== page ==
"Need oil palm plantation? Call Yusuf" (Photo: Giacomo Tabacco)

Bulldozers and palms in Aceh

Snapshots of the new socio-ecological dynamics in post-reconstruction Aceh.

During my ethnographic field trips in the post-disaster province of Aceh, Indonesia, studying artisanal gold mining and resources utilisation, I have often encountered contradictions. “Aceh is an endless reservoir of free land and natural riches”, “Since the conflict has finally ended, anyone can borrow such riches”, “Aceh is the latest Indonesian frontier, corporations are welcome”, people usually say.

Nevertheless, a growing number of villagers appreciate that belonging to the racialised, close-knit Acehnese communities doesn’t guarantee access to the resource-rich enclosures, as it often did in the past. Forging multilayered political connections is key to economic exploitation of resources, for local farmers, migrant fortune-seekers and private investors alike. Meanwhile, discourses about the ecosystem’s limits and the need to conserve the biomass are timidly popping up in political programs, Islamic sermons and everyday talks.

This photo essay is a visual itinerary through such contradictory dynamics and their socio-ecological impacts, in one of the few Indonesian regions where deforestation, agribusiness, industrial mining and environmental degradation are still at an early stage. It shows a changing rural landscape crisscrossed with plantations, fish ponds, cell towers, roads, football fields, schools, mining waste, bulldozers and busy people. Such transformations are not as striking as one might expect for this post-conflict and post-tsunami area—a humanitarian reconstruction hub until 2010—but are slow, delayed and often imperceptible.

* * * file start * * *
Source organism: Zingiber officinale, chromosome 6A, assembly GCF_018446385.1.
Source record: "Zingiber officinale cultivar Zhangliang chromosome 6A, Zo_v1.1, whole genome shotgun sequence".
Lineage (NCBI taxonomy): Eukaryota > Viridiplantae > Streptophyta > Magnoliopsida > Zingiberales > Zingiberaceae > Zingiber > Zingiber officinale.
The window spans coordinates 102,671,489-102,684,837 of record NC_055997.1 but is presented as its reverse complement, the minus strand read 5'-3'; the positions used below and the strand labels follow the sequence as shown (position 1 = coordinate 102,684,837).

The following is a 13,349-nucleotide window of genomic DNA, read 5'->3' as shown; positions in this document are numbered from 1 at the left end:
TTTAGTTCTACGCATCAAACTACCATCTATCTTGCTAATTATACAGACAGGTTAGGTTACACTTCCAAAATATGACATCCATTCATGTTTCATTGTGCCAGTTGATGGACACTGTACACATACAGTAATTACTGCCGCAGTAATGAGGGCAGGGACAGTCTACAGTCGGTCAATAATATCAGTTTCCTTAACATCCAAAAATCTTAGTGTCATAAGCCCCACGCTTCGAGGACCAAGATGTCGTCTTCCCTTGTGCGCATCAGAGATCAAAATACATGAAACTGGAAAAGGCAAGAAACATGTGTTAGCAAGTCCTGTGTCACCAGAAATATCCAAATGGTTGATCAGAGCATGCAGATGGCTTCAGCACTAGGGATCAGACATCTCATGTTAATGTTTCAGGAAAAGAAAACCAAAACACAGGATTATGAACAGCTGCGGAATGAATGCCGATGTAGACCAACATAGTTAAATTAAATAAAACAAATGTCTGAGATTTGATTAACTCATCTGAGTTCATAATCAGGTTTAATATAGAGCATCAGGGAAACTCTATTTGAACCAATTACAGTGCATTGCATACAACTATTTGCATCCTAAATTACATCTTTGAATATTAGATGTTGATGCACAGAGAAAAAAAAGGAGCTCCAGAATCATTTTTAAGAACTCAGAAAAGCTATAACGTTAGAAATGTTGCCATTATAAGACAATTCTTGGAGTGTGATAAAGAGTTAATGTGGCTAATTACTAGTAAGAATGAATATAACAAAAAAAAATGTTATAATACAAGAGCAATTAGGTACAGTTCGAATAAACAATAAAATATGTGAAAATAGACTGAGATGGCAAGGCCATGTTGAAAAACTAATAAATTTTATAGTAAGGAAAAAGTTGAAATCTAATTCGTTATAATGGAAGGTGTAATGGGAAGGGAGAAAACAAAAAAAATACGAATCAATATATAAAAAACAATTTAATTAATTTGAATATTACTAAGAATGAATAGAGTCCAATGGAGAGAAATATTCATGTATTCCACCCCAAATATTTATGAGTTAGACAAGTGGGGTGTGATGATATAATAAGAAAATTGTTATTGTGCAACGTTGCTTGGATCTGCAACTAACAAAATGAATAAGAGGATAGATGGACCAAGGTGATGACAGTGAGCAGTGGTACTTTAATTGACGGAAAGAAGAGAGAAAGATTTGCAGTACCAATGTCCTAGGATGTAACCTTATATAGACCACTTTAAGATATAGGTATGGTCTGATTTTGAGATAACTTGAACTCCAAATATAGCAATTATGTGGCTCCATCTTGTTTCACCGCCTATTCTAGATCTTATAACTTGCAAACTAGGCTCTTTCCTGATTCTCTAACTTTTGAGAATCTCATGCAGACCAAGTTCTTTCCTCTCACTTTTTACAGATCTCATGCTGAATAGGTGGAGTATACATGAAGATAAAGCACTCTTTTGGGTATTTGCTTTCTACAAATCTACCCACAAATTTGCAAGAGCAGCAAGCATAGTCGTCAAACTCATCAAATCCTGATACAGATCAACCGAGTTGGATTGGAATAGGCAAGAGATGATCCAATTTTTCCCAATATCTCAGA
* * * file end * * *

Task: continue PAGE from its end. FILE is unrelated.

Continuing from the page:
This work also tackles the complex relations between clientelism, the processes of appropriation of local commodities by the state and the private sector, the global trends towards environmentalism and their local reach. Finally, this photo essay critically addresses a sensitive issue: what is, in the long run, the legacy of the ongoing and planned commodification of the natural riches and of the poor governance that has often afflicted post-disaster Aceh.


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